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Transcript: Chief Negotiators, Dan Mullaney and Ignacio Garcia Bercero Hold a Press Conference Following the Third Round of Transatlantic Trade and Investment Partnership (TTIP) Talks

Transcript: Chief Negotiators, Dan Mullaney and Ignacio Garcia Bercero Hold a Press Conference Following the Third Round of Transatlantic Trade and Investment Partnership (TTIP) Talks

December 20, 2013
Department of State
Washington, D.C. 

*As Delivered*

MODERATOR:  Good morning, everyone.  Thank you for being here.  Sorry to be a few moments late.  We’d like to start this press conference right now.  This is the closing press briefing for the third round of the Transatlantic Trade and Investment Partnership negotiations.  I’d like to introduce Ignacio Garcia Bercero and Dan Mullaney.  They will both make opening statements, and then we’d like to open up to your questions.  

We do ask that you limit your questions to one per outlet so everyone gets a chance to answer – ask a question.  And we also ask that you limit your follow-up questions.  I will open the floor to Dan Mullaney now.

 

MR. MULLANEY:  Thank you very much.  Thank you very much, Anne.  And good morning, everybody, and thank you very much for joining us as we report on the third round of the Transatlantic Trade and Investment Partnership negotiations, or TTIP as we call it.   

As I said, we’re now approaching the end of our third and final round for 2013 in these negotiations, so it’s a good time for us to review where we are.  To recall, we began our negotiations this year in July with a week-long set of negotiations within a few weeks of the Administration’s having completed its consultations with Congress, and within a few weeks of the commission having received its mandate from the Council.  We had a week-long set of negotiations, we had 24 different negotiating groups discussing the wide range of areas that we would anticipate would be part of a comprehensive trade and investment agreement.  

Each of the groups compared their approaches to each of the different areas, looked for areas of convergence, identified areas of divergence, and made plans for follow-on work into the second round.  The second round happened in Brussels and in video conferences during the week of November 11th.  And at that stage, the negotiating groups continued discussing their ideas and began to talk about specific negotiating proposals. 

So during the third round this week, the negotiating groups have been meeting on, again, virtually all of the areas that we would anticipate would be covered in the TTIP.  And just to recall, these areas include market access for industrial and agricultural products, and of course, the rules of origin for those products; we had the regulatory and standards group which focused on technical regulations; the sanitary and phytosanitary regulations primarily in the area of food safety, regulatory coherence, and particular sectors.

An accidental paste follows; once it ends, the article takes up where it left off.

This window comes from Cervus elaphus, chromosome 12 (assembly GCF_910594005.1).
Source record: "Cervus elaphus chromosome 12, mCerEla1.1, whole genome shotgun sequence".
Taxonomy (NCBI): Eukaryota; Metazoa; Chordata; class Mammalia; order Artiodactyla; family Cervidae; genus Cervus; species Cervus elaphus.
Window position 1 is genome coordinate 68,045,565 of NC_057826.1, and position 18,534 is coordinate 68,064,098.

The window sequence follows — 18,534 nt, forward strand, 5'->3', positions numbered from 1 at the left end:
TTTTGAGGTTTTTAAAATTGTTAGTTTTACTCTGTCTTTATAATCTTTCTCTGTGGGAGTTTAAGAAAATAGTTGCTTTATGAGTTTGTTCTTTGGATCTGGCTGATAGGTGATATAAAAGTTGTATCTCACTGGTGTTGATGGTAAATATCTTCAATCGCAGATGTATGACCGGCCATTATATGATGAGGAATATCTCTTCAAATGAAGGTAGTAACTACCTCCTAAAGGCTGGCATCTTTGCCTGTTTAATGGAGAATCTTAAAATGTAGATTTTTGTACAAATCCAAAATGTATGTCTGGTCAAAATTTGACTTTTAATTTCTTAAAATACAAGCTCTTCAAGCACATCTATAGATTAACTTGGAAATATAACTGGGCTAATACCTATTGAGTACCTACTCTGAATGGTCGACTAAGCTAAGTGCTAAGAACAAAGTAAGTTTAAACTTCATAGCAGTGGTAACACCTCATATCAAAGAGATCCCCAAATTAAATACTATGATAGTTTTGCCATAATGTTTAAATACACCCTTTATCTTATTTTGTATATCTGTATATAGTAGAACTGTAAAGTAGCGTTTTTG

We also discussed investment and services including in the areas of telecommunications, electronic commerce, cross-border services and financial services, and we covered government procurement, intellectual property, labor, environment, state-owned enterprises – one of the issues of global concern – small- and medium-size enterprises, localization barriers to trade, competition, raw materials and energy, and legal and institutional issues such as dispute settlement. 

So in each of these areas, the negotiating groups were fleshing out the earlier proposals and discussing new text and other proposals.  In several of the groups, the teams were also continuing their discussions on what we call the architecture of the agreement, that is, how issues we are addressing in each of these negotiating groups would be reflected in the text of an agreement, how they would work together, how these different areas would relate to each other.  In the regulatory area in particular, we are continuing our discussions of the various ways to facilitate the development of regulations on both sides of the Atlantic that both achieve the regulatory objectives – for instance, our chosen levels of environmental protection, consumer protection, and health – but also minimize or eliminate the costs and barriers to trade and investment that are caused by unnecessary divergences in these regulations.

So we are continuing to undertake work, this regulatory work, across several intertwined areas, including horizontal or cross-cutting approaches to a wide range of regulatory and standards-based activities such as mechanisms or procedures that promote transparency, that promote participation, that promote accountability, as well as more specific discussions of the range of tools available to reduce unnecessary cost differences in particular sectors.